To break this down, the reasons are:
    • "abuse" (which wikimedia has not defined)
    • "vandalism" (which, while a clear enough concept, doesn't appear to have oversight in how stewards assess what they label as vandalism)
    • The stipulation that the accounts have been used "only" for either of these purposes and that they are actively engaged in continuing them. (this clearly is ignored)
    • Names that are abusive/offensive (this is why I think the bullets apply to names as not IPs since I doubt numbers offend anyone). It is not clear how people determine when this applies.
    • Making legal threats
    • Posting ChiP
    • Posting dangerous private info about others

    So these are the 'clear' points about when locks are appropriate. The current wording allows comfortable wiggle room though.

    The "names which are abusive/offensive" is their first point of wiggle room. For example "NiggersSuck" would offend the nigras, but is "Tyciol" an offensive name?

    Is it the nature of names and their meanings, or the meanings that people associate with names that determines this? Does a name which is neutral become offensive if an ED editor uses it and people view their editing contributions as offensive.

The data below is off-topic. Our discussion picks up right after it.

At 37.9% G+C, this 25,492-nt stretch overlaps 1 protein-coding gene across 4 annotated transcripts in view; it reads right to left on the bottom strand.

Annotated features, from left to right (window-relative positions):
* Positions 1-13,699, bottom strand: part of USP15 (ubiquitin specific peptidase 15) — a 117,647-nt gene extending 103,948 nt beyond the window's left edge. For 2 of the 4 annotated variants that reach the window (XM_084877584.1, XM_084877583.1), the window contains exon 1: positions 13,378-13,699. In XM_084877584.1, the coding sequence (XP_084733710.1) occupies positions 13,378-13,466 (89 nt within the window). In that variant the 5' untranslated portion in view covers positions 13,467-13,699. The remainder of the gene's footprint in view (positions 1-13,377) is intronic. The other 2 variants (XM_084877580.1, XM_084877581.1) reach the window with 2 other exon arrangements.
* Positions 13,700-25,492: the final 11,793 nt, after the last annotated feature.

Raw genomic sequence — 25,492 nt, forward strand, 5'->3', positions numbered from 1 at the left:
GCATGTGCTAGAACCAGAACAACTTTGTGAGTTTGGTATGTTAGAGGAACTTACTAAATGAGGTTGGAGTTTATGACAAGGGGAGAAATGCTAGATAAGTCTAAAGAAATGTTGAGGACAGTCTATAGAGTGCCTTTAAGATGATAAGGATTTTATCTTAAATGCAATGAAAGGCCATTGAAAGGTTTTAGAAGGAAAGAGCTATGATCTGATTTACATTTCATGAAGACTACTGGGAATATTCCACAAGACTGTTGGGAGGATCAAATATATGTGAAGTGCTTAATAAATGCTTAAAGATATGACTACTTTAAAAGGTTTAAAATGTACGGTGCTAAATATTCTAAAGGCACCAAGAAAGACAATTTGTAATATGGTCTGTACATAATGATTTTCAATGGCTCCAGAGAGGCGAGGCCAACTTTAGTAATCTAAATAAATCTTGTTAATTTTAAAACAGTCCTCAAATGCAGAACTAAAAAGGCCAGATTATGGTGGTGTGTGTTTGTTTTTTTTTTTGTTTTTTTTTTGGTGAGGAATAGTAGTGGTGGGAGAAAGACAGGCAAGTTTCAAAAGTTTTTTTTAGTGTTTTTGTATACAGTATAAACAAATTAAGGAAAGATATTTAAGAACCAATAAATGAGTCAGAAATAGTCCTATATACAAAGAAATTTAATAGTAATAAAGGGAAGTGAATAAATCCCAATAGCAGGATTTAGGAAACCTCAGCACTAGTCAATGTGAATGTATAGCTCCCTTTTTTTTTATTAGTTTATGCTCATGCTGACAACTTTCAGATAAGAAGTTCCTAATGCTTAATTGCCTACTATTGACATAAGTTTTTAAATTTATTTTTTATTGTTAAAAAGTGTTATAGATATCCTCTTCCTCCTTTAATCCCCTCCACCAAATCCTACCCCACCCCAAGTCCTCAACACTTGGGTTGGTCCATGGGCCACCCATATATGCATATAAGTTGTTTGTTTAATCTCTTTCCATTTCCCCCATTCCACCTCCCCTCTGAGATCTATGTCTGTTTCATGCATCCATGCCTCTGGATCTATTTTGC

The 2nd wiggle area is the phrase "principles which are grounds for indefinite blocks on multiple individual projects" for example.

    To give an example of how this can be used: Let's say 2 wikiprojects define core principles to be "supporting jews" and make it their policy to indefinitely ban someone who is unsupportive of them. This means that if someone is NOT supportive of jews , they have just violated a principle which is a grounds for an indefinite block on multiple (2) projects.

    That means that a user can have their name globally for violating a policy, even if they are not even a member of those specific wikiprojects. In this way, if any 2 projects share a policy, this is grounds to globally police the entire Wikimedia community and indefinitely lock the accounts of anyone who anywhere violates said policies, even if they only limit their editing to projects which do not have such policies.

    Another wiggle room is the box:
    • "The following is a proposed list of reasons as an effort to write down current consensus about when this is appropriate. Please revise and add to it, and see the talk page for more."
    So basically, people can hide rules they don't want to publically announce on the talk page. They can also come up with new rules on the spot. They can have hidden "consensus" about a rule, and claim it is consensus, but not actually list the new rule or use of a global block/lock action.

    They are not required to be public about how they use their power, or to amend the list when they use these actions in ways that do not conform to the rules or examples listed on the page.

    I don't know how to conclude this rant, but there's basically very little transparency in how Stewards operate, and considering how much power they possess, I think there should be more of it to prevent them from abusing their powers.